the boy who cried wolf

crucible studio

Prolific children’s writer Mike Kenny and tutti frutti once again bring us an imaginative show largely aimed at pre-school children.

For most of us the title is an expression so familiar it speaks for itself but four-year-olds will be hearing it for the first time as a story with the salutary lesson that no one trusts a liar even when he is telling the truth.

The tutti frutti style is for small versatile casts on a small versatile set. So under director Wendy Harris and movement director TC Howard, actors Matthew Hamper, Sally Ann Staunton and Thomas Edward-Bennett whom we meet as Silas the Boy, his mother and grandfather also play villagers, sheep and fleetingly a wolf along with playing accordion, violin and guitar and singing along to the daft songs composed by Dominic Sales.

Hamper is just right as the bored pre-teen who has to learn to grow up, Staunton makes a patient mum and Edward-Bennett has mastered the mannerisms of the shepherd beginning to feel his age. The set has an arched construction that serves as the family home and the perspective changes and it becomes the top of a snowy mountain with illuminated toy houses downstage representing the village.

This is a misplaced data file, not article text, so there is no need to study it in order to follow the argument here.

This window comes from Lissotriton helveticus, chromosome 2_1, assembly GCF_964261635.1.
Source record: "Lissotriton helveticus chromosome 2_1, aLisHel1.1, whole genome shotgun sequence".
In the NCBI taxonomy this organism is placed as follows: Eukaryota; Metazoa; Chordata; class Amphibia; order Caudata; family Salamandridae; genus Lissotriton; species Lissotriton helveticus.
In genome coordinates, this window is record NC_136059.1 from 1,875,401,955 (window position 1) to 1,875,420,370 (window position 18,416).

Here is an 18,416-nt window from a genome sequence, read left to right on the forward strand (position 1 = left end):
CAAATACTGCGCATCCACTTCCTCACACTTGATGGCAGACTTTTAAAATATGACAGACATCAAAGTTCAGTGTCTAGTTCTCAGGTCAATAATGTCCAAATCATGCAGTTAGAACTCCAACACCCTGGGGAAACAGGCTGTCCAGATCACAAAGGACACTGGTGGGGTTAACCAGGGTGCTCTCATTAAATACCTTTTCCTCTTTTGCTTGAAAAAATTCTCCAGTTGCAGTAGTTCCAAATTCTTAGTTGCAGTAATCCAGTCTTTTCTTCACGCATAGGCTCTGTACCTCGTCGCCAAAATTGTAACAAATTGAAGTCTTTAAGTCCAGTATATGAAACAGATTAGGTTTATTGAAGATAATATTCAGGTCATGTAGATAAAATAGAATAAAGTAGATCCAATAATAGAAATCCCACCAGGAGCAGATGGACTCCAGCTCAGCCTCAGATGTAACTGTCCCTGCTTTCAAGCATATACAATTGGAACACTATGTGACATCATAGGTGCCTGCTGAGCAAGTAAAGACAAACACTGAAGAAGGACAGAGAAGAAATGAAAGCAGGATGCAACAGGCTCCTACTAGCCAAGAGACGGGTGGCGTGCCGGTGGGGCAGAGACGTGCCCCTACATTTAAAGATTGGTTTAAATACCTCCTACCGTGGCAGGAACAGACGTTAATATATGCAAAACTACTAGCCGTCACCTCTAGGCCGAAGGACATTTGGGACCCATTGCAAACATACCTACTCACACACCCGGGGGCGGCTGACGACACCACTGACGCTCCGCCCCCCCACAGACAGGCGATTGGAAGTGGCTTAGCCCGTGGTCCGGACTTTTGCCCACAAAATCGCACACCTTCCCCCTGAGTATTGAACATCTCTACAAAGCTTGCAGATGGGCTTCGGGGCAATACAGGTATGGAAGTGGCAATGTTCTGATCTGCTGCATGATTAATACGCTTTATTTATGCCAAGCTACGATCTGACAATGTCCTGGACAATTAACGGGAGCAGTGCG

One fears the youngsters may not follow all this but that doesn’t seem the case (and with only one needing a toilet break a sign that concentration isn’t wandering). But then the company get them on their side right at the start with a clickety-click song which had them giggling.

The clicking knitting needles introduced a recurring them of wool - the family raise the sheep on the mountains which eventually produces the wool the mother knits into scarves, gloves, jumpers, coats.

It’s very much a part of Kelly Jago’s visually pleasing design and you almost expect to see a credit in the programme for a knitter.

At under an hour it’s a light and simple piece which should give the kids something to think about but without laying on the moral in Aesop’s Fable too heavily

Ian Soutar